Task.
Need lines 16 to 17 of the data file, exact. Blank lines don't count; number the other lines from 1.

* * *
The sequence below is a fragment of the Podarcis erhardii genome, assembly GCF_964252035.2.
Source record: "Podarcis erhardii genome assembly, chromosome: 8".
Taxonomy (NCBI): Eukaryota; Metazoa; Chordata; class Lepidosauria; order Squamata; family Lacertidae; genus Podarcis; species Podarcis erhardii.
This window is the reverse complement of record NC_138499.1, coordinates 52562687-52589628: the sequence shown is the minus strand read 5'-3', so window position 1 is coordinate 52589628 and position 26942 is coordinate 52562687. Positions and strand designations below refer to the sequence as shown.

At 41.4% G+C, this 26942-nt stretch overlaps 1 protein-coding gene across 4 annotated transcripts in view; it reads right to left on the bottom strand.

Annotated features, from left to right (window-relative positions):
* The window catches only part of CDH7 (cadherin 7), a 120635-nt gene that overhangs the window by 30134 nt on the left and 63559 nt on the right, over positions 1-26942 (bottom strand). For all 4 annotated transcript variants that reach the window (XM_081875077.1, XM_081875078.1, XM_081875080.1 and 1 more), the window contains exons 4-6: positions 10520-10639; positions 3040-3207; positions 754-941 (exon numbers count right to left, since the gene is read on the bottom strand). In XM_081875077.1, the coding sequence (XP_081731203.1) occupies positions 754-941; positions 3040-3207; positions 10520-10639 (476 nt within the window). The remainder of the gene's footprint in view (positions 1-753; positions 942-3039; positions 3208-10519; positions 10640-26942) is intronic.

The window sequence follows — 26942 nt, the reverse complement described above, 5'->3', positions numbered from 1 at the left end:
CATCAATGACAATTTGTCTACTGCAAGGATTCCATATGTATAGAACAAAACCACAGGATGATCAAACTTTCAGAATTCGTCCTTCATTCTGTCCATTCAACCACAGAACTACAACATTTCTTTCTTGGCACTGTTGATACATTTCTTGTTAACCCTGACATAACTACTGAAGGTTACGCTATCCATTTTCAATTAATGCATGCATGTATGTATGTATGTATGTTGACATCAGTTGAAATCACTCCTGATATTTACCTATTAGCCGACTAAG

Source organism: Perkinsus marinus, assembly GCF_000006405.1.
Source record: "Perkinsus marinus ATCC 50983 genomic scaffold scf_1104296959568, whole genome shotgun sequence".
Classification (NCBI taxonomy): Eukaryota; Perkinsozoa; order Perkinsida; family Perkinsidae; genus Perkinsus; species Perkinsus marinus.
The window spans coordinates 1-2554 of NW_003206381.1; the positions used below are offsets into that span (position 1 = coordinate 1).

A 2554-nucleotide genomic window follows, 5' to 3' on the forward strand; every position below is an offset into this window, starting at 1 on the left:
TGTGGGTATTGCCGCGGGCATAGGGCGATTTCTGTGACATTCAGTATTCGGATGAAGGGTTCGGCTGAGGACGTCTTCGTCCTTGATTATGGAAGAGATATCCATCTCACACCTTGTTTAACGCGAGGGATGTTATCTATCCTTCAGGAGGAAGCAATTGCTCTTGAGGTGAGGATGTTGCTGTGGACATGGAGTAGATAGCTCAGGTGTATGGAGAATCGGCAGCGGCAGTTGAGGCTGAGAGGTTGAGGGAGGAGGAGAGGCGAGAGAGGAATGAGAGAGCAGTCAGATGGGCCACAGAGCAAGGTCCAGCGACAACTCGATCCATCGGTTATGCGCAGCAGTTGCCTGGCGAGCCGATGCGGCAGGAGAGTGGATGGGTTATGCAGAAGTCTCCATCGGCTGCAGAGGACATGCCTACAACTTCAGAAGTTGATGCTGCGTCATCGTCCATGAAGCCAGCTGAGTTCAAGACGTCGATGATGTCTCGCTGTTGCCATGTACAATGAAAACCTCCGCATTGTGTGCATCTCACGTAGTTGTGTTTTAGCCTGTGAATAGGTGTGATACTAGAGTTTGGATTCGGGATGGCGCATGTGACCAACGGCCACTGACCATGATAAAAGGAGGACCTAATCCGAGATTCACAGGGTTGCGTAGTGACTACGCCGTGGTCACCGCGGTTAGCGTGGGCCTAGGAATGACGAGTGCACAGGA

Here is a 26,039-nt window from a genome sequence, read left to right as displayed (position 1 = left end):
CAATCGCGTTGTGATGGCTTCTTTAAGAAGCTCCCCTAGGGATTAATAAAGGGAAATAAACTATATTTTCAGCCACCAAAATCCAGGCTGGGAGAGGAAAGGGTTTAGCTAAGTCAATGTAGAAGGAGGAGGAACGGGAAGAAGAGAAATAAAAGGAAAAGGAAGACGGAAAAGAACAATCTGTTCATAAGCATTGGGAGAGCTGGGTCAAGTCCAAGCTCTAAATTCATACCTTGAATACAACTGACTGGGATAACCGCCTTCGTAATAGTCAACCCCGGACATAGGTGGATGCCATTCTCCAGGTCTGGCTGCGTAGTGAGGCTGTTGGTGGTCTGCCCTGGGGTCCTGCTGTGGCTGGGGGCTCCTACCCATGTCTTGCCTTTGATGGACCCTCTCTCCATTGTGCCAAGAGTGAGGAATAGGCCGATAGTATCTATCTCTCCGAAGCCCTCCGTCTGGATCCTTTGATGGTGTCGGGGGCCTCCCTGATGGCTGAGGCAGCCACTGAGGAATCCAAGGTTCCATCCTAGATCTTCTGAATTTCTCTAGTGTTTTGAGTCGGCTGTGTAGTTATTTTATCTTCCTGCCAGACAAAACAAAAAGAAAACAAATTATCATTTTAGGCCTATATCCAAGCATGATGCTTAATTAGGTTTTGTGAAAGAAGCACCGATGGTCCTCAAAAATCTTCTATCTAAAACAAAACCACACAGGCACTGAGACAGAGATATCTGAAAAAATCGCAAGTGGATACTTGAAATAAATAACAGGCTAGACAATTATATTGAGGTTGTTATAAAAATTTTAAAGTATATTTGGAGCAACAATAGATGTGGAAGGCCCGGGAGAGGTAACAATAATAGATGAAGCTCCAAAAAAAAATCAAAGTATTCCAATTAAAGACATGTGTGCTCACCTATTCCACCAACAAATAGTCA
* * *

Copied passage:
Here is a 26,039-nt window from a genome sequence, read left to right as displayed (position 1 = left end):
CAATCGCGTTGTGATGGCTTCTTTAAGAAGCTCCCCTAGGGATTAATAAAGGGAAATAAACTATATTTTCAGCCACCAAAATCCAGGCTGGGAGAGGAAAGGGTTTAGCTAAGTCAATGTAGAAGGAGGAGGAACGGGAAGAAGAGAAATAAAAGGAAAAGGAAGACGGAAAAGAACAATCTGTTCATAAGCATTGGGAGAGCTGGGTCAAGTCCAAGCTCTAAATTCATACCTTGAATACAACTGACTGGGATAACCGCCTTCGTAATAGTCAACCCCGGACATAGGTGGATGCCATTCTCCAGGTCTGGCTGCGTAGTGAGGCTGTTGGTGGTCTGCCCTGGGGTCCTGCTGTGGCTGGGGGCTCCTACCCATGTCTTGCCTTTGATGGACCCTCTCTCCATTGTGCCAAGAGTGAGGAATAGGCCGATAGTATCTATCTCTCCGAAGCCCTCCGTCTGGATCCTTTGATGGTGTCGGGGGCCTCCCTGATGGCTGAGGCAGCCACTGAGGAATCCAAGGTTCCATCCTAGATCTTCTGAATTTCTCTAGTGTTTTGAGTCGGCTGTGTAGTTATTTTATCTTCCTGCCAGACAAAACAAAAAGAAAACAAATTATCATTTTAGGCCTATATCCAAGCATGATGCTTAATTAGGTTTTGTGAAAGAAGCACCGATGGTCCTCAAAAATCTTCTATCTAAAACAAAACCACACAGGCACTGAGACAGAGATATCTGAAAAAATCGCAAGTGGATACTTGAAATAAATAACAGGCTAGACAATTATATTGAGGTTGTTATAAAAATTTTAAAGTATATTTGGAGCAACAATAGATGTGGAAGGCCCGGGAGAGGTAACAATAATAGATGAAGCTCCAAAAAAAAATCAAAGTATTCCAATTAAAGACATGTGTGCTCACCTATTCCACCAACAAATAGTCA